‘Hunting for Hemingway’ at Kiki’s Bistro

Lamb Stew

The lamb stew is my new fall craving.

Eating and reading are two of my favorite things, so I simply couldn’t resist an invitation to a dinner party last week at Kiki’s Bistro to celebrate the launch of a new mystery novel, “Hunting for Hemmingway” by Diane Gilbert Madsen.  The selection of Kiki’s Bistro lent the whole affair a connection to Hemingway himself since Kiki used to feed the author often, and diners, some of whom came festively dressed in period costume, started off the evening with a signature Hemingway martini in hand.

It had been too long since I’d eaten at Kiki’s, and I’d forgotten how much I love the atmosphere there.  Intimate alcoves, comfy corners, and low lighting inspire a casual, fun, and homey dining room (although that low lighting makes for lousy picture-taking, and my shots just don’t do the room or the food justice).


Some diners came to dinner with 20s flair.

The food was excellent — much better than I remembered.  Cooked in the classic French style, it seems that literally everything was soaked in butter, but you’ll hear no complaints from me.  We had a three course menu with a few selections from the regular menu to choose from for each course, and I went with the waiters recommendations. For a starter, I feasted on the mushroom fricassee, served in a rich, creamy brown gravy that was a melt-in-your-mouth sort of good.  I sampled the mussels as well, and they were also very tasty but not as good.  Still, the mussel sauce passed inspection — meaning that it was great to dip bread in — and my table mates raved about it.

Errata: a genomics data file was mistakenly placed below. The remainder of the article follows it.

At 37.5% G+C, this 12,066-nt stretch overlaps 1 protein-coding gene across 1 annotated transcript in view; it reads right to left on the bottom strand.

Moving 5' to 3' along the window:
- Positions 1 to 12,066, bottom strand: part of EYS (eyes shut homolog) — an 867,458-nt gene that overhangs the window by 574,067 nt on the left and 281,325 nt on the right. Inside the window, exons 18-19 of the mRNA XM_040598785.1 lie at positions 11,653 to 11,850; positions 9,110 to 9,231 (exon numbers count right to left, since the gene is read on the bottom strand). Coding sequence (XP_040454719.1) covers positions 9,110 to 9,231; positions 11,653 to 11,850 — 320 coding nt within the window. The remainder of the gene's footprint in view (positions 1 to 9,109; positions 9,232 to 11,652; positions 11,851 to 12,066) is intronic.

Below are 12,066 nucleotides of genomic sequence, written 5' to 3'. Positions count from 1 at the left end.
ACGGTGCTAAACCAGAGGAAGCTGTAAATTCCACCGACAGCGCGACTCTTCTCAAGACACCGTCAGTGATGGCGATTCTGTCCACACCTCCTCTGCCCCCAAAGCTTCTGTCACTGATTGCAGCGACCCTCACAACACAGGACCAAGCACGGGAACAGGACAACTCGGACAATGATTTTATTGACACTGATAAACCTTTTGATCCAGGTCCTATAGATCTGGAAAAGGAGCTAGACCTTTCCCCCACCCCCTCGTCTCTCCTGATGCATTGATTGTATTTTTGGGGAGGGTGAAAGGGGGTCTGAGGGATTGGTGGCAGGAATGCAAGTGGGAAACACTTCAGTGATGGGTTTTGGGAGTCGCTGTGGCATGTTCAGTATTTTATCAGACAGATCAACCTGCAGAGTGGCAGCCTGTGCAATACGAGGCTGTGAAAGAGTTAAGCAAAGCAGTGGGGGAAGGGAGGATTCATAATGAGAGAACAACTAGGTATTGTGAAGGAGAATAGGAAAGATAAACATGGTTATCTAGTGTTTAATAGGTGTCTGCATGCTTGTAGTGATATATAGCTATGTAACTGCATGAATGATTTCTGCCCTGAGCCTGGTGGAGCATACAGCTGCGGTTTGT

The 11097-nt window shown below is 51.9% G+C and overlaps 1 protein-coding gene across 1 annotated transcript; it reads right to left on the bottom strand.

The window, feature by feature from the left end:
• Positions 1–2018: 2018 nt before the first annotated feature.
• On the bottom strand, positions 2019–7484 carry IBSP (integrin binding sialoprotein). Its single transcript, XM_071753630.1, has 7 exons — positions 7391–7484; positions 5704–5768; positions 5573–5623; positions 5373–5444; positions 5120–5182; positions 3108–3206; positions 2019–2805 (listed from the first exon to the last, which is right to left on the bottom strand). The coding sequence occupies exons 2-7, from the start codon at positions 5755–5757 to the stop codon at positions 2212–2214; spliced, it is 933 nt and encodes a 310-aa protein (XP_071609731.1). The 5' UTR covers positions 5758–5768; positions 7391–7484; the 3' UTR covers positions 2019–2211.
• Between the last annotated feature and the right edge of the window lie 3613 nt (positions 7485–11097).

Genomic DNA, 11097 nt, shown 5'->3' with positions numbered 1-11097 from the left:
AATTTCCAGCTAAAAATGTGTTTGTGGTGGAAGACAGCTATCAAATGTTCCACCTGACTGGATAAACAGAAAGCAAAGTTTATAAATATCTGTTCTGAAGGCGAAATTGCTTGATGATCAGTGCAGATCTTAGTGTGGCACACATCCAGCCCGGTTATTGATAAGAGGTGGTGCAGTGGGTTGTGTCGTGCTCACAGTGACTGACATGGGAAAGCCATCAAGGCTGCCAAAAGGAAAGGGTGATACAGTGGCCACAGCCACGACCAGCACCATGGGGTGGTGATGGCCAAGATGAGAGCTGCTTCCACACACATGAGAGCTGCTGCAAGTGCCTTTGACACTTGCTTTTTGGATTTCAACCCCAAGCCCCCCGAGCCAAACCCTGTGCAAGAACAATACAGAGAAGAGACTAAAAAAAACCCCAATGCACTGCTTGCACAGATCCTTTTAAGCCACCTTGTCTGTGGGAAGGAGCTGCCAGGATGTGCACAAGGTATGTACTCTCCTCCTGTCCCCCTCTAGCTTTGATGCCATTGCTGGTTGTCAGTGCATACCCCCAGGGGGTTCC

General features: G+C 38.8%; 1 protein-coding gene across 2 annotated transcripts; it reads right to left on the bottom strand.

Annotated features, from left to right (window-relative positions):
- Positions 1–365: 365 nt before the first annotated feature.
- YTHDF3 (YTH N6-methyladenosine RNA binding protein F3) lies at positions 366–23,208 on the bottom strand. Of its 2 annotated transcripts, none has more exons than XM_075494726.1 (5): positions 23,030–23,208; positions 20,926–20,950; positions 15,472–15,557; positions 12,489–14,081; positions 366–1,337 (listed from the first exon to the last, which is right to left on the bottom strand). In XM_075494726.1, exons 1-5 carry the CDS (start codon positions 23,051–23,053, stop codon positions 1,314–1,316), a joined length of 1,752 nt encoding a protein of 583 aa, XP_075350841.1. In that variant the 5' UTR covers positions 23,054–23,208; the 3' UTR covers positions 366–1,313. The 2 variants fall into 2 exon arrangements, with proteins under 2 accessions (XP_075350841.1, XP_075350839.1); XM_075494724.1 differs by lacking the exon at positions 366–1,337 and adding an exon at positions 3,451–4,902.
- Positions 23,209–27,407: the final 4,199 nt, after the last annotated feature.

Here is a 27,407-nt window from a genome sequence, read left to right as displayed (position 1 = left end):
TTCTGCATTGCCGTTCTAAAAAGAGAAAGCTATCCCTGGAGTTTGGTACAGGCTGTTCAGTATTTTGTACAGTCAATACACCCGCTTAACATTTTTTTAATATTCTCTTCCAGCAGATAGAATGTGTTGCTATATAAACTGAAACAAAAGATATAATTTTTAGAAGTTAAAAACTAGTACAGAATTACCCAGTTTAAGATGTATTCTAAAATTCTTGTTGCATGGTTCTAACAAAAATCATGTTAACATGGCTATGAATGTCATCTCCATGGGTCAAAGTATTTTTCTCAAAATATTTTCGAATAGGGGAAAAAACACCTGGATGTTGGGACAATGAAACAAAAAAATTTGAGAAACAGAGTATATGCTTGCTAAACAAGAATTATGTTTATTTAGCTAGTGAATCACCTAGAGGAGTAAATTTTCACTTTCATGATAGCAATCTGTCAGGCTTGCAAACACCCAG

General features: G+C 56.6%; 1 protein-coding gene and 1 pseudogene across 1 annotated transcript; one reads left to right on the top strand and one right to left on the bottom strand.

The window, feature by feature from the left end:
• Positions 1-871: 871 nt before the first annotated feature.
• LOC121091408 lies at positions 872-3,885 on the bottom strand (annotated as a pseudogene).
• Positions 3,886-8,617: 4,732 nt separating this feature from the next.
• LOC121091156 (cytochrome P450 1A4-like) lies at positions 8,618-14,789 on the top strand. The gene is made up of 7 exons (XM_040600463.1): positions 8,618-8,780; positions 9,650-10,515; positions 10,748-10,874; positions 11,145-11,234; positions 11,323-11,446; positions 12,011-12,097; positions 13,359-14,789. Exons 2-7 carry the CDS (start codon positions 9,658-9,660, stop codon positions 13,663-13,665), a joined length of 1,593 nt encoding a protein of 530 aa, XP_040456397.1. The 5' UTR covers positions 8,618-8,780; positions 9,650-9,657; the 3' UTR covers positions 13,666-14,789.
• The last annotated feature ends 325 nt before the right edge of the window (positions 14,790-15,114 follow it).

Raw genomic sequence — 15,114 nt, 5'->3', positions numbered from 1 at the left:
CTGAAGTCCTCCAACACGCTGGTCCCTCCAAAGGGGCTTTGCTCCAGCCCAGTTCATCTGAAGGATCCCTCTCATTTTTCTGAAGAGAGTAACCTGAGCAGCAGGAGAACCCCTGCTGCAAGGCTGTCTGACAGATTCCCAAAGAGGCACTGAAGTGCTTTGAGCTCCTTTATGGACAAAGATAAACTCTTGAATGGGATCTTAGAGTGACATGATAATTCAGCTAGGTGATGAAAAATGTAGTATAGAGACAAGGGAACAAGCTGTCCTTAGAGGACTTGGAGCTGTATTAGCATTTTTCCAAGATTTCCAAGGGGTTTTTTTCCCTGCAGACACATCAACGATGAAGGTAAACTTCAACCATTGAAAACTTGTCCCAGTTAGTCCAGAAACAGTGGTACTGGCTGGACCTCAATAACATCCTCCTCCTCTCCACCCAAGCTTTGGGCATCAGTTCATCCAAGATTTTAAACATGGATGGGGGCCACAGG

For my entree I had lamb stew, and here again, the reduction sauce was impeccably done, ultimately blowing the salmon I tried right out of the water!  The steak was also worth a hefty bite or two, and that plate was dominated by an excessive portion of frites. That was a little intimidating but nice to nibble on.

Lemon Tart

Lemon Tart.

For dessert we had a lovely chocolate mousse and lemon tart — both hit the mark — and topped them off with a little bubbly and literary chit chat.  My friend Amy and I had the pleasure of sitting with John Berry, the chairman of the Earnest Hemingway Foundation of Oak Park, and his wife, and as a result my “to read” book pile has grown quite a bit! Not only is Madsen’s novel now on my list, (Who can resist a tale of intrigue woven around the idea of finding the stories and poems Hemingway’s first wife lost on a train in 1922?) but I intend to pick up some of Hemingway’s short stories too.  Hemingway and I have always had an uneasy relationship.  I wasn’t a big fan of “Old Man and the Sea,” but in college I loved “And the Sun also Rises.” After such a delightful evening of food, drink, and conversation — with Hemingway at the heart of it — I’ve decided it’s time we got reacquainted.

We were invited to this event as members of the media and food, books, and book promotional materials were provided free-of-charge.

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